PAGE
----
New York, NY (August 29, 2007) A study, published in the September issue of the American Journal of Nursing (AJN), provides new insight into the work experiences of newly-licensed RNs that may help reduce the turnover rate of hospital nurses. The national study is the first to explore attitudes and experiences among newly-licensed RNs (those who received their first or basic RN license by passing the NCLEX) in their first 18 months of employment.
A shortage of 340,000 RNs is projected by 2020, said Christine Kovner, PhD, RN, FAAN, professor at New York University College of Nursing and lead author of the study. Therefore, it is vital that we understand the factors that promote the retention of newly-licensed RNs as well as factors that lead to the high turnover rates among them. We plan to continue surveying these RNs for two more years and develop predictive models of turnover, based on our findings.More than 84% of respondents worked in a hospital inpatient setting. Those whose first professional degree was an associates degree (58.1%) were more intent on leaving their jobs than those whose first professional degree was a bachelors degree (37.6%).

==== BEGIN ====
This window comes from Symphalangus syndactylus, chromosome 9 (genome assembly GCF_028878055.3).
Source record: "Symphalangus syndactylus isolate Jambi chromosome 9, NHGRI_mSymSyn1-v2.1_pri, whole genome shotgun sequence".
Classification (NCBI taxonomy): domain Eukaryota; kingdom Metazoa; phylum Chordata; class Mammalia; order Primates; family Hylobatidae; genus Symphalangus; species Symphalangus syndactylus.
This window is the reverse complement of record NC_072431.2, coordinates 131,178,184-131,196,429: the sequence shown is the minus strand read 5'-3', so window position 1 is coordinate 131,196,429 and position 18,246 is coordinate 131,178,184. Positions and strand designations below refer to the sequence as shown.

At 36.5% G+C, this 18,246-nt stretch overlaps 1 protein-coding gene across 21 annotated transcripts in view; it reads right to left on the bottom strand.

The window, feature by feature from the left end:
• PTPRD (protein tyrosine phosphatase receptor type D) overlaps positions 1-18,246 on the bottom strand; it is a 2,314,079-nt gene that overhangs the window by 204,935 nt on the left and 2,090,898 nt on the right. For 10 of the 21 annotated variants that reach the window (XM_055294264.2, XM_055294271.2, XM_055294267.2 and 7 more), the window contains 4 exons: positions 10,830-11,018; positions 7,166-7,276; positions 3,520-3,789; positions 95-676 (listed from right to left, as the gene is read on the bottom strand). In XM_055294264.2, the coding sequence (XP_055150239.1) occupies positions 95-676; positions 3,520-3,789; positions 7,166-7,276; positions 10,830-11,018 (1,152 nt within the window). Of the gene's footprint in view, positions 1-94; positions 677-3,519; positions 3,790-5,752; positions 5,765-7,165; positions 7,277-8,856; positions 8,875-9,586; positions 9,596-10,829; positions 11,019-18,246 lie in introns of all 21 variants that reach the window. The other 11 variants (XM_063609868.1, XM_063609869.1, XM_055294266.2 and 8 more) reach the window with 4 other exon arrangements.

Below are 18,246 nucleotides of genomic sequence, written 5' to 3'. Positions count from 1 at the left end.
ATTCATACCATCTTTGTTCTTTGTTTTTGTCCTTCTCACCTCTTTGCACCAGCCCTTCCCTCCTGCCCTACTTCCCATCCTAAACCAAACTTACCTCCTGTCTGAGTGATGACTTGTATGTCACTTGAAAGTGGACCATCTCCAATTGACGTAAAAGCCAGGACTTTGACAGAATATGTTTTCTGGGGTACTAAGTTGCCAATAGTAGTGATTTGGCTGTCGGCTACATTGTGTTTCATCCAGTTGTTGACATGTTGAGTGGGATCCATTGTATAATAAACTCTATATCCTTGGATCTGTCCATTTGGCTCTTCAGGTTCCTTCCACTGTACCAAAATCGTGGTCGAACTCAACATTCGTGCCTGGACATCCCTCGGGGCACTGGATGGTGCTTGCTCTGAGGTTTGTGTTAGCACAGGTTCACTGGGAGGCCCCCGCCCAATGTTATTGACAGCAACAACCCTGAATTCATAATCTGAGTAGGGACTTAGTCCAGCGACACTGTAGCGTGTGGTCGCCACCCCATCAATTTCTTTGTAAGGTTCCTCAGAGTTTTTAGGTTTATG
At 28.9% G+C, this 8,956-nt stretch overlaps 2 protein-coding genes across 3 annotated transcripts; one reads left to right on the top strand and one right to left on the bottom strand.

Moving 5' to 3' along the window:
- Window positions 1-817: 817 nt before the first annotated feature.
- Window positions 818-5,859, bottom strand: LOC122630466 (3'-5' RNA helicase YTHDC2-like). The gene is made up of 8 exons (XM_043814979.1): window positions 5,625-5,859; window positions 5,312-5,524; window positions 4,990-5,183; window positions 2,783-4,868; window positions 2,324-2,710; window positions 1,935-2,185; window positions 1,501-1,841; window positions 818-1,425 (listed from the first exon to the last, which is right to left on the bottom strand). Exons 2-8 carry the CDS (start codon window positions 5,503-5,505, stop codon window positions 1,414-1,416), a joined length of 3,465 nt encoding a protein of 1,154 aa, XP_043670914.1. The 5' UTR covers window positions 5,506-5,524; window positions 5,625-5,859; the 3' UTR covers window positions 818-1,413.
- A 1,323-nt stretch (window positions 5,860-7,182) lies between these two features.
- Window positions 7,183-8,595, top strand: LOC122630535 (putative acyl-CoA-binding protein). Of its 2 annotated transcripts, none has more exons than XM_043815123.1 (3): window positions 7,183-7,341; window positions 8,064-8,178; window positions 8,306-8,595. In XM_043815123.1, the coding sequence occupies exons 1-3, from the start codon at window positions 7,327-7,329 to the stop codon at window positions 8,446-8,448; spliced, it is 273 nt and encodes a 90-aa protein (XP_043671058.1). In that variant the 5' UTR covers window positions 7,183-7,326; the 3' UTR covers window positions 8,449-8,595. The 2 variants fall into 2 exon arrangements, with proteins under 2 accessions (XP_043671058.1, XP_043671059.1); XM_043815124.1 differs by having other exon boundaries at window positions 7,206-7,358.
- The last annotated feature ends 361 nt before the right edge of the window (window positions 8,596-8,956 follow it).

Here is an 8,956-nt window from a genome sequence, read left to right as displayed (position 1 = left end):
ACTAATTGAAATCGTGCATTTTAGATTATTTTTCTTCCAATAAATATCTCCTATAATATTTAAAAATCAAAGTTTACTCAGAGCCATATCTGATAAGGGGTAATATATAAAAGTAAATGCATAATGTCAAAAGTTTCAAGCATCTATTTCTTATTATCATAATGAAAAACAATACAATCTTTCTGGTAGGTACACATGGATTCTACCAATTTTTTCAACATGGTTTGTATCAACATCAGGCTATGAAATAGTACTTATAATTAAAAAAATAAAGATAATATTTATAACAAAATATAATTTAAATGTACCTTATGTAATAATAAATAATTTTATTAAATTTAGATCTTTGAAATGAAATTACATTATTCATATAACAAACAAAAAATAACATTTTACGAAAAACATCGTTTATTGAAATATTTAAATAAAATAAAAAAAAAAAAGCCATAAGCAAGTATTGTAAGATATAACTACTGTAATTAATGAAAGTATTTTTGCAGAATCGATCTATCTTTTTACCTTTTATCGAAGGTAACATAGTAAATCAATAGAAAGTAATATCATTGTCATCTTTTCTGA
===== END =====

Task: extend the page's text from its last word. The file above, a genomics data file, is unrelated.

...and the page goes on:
Among those newly-licensed RNs who had already left their first job (n=610), the most common reasons cited were poor management (41.8%), stressful work conditions (37.2%) and wanting to get experience in a different clinical area (34.1%).
More than half (51%) of respondents worked voluntary overtime and almost 13% worked mandatory overtime. The majority (61%) worked nights, evenings or rotating shifts. They also reported that (62.78%) of respondents said that work interfered with their family life at least one to four days a month. Twenty-nine percent of the respondents reported a change in supervisor, which can reduce the stability of management.
Among on-the-job injuries, 25% of respondents reported at least one needle-stick injury; 39% at least one s
|Contact: Cindy Gessell|
American Journal of Nursing